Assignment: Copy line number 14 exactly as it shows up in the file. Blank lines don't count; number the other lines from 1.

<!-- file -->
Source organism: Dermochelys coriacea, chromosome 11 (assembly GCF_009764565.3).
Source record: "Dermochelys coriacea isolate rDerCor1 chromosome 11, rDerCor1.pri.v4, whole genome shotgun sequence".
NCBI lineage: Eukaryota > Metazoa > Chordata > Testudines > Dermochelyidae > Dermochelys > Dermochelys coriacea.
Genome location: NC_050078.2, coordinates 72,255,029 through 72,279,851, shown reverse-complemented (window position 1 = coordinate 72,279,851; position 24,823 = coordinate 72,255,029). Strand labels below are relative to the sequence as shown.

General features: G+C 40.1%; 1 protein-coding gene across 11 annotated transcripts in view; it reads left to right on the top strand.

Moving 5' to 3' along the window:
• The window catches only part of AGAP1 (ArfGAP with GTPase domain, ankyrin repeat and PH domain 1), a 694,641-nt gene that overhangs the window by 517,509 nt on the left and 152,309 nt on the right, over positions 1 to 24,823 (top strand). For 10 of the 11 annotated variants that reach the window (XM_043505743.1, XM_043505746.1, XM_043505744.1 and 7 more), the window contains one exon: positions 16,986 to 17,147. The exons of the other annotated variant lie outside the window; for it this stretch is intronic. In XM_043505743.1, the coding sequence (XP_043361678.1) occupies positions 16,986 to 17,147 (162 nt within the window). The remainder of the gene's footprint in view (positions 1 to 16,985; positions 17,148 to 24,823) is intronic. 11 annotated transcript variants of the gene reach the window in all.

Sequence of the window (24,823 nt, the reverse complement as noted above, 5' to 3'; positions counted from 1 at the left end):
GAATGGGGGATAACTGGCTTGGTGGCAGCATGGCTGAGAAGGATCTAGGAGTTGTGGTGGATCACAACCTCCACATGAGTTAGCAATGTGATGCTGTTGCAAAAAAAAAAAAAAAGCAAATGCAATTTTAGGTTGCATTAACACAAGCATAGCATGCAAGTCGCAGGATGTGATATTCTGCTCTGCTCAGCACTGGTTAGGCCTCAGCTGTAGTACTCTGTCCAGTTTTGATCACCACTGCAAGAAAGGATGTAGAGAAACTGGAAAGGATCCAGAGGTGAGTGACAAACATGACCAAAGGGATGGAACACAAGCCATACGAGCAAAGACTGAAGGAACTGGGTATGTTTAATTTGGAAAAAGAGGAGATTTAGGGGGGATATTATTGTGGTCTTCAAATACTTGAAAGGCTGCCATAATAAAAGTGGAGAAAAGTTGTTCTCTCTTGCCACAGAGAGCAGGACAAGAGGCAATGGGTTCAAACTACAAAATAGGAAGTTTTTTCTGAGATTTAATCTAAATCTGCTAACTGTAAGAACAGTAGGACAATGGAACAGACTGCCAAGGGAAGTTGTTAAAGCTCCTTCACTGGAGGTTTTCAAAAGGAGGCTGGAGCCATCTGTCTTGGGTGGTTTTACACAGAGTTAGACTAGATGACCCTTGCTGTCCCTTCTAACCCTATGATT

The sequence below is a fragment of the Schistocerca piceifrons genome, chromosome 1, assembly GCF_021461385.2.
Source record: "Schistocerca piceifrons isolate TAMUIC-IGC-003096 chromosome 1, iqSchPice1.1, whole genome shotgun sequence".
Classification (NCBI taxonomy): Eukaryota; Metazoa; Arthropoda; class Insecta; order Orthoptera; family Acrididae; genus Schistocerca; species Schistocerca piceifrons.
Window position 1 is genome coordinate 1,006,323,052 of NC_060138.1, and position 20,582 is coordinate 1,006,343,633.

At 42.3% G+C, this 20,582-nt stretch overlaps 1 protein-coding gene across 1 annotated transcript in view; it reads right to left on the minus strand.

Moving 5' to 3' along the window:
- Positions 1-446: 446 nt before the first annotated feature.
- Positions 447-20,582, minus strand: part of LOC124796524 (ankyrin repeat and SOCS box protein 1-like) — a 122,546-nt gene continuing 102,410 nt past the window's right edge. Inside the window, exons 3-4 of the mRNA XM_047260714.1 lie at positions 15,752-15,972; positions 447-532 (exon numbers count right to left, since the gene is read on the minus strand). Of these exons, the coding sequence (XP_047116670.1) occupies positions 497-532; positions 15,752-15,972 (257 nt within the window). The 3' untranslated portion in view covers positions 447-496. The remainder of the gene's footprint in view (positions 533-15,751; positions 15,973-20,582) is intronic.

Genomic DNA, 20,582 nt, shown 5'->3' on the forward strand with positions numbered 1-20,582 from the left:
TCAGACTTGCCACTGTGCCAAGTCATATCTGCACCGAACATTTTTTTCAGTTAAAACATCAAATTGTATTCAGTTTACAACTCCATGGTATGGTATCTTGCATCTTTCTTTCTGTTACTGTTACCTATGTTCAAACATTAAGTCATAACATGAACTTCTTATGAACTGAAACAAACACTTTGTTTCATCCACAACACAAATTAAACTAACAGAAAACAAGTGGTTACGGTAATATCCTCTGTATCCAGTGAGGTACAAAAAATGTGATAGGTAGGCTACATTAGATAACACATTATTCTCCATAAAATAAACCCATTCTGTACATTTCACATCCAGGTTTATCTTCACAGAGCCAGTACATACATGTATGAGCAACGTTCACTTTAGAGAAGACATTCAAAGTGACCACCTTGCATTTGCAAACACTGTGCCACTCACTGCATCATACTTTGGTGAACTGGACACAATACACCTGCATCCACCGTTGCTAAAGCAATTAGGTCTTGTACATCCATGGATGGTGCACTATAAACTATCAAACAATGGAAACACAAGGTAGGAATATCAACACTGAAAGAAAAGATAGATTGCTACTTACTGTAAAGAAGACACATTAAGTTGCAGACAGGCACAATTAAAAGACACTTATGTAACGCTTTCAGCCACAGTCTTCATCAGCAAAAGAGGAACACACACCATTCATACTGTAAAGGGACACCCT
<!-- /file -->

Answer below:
At 42.3% G+C, this 20,582-nt stretch overlaps 1 protein-coding gene across 1 annotated transcript in view; it reads right to left on the minus strand.